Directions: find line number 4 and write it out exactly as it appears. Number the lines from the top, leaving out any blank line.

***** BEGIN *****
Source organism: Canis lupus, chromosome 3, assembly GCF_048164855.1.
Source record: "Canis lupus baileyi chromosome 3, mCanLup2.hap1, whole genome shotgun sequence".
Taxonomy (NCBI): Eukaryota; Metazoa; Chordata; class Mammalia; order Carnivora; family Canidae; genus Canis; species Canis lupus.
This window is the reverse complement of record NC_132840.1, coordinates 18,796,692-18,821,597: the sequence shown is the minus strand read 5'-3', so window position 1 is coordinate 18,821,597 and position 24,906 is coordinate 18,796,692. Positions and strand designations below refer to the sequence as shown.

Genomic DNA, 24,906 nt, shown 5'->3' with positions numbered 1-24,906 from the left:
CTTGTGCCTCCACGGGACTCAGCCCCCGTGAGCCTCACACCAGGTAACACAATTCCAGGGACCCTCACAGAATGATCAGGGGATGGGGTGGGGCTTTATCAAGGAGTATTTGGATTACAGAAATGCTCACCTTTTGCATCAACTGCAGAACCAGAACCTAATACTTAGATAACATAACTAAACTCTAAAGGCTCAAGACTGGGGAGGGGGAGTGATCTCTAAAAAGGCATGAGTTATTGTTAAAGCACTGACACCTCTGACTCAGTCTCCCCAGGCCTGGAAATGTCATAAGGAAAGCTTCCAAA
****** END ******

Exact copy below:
This window is the reverse complement of record NC_132840.1, coordinates 18,796,692-18,821,597: the sequence shown is the minus strand read 5'-3', so window position 1 is coordinate 18,821,597 and position 24,906 is coordinate 18,796,692. Positions and strand designations below refer to the sequence as shown.